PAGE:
One morning in 1949, Fan Fanych, alias Etcetera, is summoned from his Moscow apartment to KGB headquarters, where he is informed that he will be charged with a crime more heinous than any mere man could ever devise. Comrade Etcetera will be tried for...
One morning in 1949, Fan Fanych, alias Etcetera, is summoned from his Moscow apartment to KGB headquarters, where he is informed that he will be charged with a crime more heinous than any mere man could ever devise: "the vicious rape and murder of an aged kangaroo in the Moscow Zoo on a night between July 14, 1789 and January 9, 1905."
Every moment in the nightmarish and hilarious account that follows lives up to the absurdity of this accusation. Along the way, Fanych runs into seductive KGB agent (who's bent on convincing Fanych that he's a kangaroo), a camp full of old Bolsheviks desperately trying to believe in ruined revolutionary hopes, Adolf Hitler, and all three parties at the Yalta Conference (which didn't, as it turns out, go quite like we've been told). And all this phantasmagoria is faithful to reality, for—as Dostoevsky knew—it is impossible for realism to portray a society whose corruption is literally fantastic.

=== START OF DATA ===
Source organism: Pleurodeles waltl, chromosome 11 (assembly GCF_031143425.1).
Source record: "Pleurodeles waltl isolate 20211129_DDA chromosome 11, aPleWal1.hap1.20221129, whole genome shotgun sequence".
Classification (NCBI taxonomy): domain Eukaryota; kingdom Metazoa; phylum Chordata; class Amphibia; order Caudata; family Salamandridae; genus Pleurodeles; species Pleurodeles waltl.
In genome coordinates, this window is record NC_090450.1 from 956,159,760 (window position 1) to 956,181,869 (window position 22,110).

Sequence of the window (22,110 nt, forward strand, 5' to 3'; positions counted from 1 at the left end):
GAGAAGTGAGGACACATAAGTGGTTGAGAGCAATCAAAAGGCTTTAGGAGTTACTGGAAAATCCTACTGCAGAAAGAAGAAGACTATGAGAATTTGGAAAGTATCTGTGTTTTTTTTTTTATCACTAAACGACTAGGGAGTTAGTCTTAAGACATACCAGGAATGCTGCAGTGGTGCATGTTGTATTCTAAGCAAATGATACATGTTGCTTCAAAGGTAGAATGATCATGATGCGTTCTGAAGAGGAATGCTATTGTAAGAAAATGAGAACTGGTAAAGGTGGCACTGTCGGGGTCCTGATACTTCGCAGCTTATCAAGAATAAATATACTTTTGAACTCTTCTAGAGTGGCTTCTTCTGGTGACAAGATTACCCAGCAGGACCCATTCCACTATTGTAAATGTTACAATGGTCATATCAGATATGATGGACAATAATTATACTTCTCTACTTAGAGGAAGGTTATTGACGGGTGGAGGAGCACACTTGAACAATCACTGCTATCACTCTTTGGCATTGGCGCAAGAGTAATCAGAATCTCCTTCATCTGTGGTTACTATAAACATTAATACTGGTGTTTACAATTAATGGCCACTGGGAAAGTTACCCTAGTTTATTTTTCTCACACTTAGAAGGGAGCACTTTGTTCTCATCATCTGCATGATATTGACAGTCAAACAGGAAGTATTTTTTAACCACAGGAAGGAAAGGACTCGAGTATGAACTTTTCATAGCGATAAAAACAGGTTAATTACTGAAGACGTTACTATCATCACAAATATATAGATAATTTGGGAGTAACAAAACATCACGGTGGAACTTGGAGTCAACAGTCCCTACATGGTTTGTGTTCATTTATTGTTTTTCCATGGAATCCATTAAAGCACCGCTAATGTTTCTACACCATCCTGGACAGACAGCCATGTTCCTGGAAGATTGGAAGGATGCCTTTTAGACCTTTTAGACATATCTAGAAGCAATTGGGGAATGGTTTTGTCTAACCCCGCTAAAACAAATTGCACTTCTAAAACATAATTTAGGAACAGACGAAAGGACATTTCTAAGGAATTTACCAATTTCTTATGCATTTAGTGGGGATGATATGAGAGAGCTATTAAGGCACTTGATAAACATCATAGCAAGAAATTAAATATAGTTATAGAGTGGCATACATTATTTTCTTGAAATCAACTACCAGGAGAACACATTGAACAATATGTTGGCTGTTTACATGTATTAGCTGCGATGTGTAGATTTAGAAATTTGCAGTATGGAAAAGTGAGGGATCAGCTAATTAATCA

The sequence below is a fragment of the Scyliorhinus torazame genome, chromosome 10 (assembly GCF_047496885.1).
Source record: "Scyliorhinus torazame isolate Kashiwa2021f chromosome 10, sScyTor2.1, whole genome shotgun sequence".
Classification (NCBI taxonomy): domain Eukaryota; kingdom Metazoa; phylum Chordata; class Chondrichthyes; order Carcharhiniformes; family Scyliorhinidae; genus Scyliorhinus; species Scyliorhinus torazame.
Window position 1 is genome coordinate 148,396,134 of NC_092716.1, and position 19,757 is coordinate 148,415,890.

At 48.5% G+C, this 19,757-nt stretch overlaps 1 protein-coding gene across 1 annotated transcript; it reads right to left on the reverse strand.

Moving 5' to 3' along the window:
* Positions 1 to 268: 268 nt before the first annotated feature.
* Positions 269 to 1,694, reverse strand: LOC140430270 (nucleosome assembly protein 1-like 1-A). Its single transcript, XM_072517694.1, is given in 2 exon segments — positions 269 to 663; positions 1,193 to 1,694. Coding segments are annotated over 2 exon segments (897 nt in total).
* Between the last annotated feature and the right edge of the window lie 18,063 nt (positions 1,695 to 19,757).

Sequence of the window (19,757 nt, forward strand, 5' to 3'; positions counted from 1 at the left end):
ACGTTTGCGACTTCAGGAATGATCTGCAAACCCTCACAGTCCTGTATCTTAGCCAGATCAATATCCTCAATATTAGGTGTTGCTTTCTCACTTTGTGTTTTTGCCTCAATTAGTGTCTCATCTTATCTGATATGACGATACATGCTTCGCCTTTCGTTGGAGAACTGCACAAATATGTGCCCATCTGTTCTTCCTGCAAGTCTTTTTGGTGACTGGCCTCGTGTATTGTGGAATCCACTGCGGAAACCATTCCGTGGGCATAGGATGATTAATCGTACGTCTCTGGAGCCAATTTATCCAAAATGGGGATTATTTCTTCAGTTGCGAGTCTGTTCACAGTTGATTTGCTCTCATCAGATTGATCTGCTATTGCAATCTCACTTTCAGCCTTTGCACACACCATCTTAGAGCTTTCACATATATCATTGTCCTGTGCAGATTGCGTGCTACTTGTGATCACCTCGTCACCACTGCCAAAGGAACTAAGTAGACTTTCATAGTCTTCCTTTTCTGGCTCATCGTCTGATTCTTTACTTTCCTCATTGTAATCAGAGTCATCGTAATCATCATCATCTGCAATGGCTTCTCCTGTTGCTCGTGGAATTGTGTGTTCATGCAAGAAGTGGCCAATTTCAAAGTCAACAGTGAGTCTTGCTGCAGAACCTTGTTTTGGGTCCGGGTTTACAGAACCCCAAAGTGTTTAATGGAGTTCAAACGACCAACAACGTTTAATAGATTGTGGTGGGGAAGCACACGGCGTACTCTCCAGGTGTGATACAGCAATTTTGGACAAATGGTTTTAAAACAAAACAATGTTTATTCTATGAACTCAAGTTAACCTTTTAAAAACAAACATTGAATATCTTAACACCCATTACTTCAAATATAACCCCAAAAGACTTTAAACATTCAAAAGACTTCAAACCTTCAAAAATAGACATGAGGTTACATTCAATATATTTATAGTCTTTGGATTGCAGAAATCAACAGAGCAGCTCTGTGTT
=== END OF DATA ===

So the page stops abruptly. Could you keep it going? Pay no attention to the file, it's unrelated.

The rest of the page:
Iosif Efimovich “Yuz” Aleshkovsky (b. 1929) is a Russian novelist, poet, playwright, singer, and songwriter. He was drafted into the Soviet Navy in 1947 and served four years’ jail time for disciplinary infractions, after which he started writing children’s books and folksongs – one of which, “You’re a Great Scholar, Comrade Stalin,” attracted further attention from the authorities, and relegated Aleshkovksy largely to samizdat publication. He left Russia in 1979 for Austria and, subsequently, the United States, and was awarded the Pushkin Prize in 2002.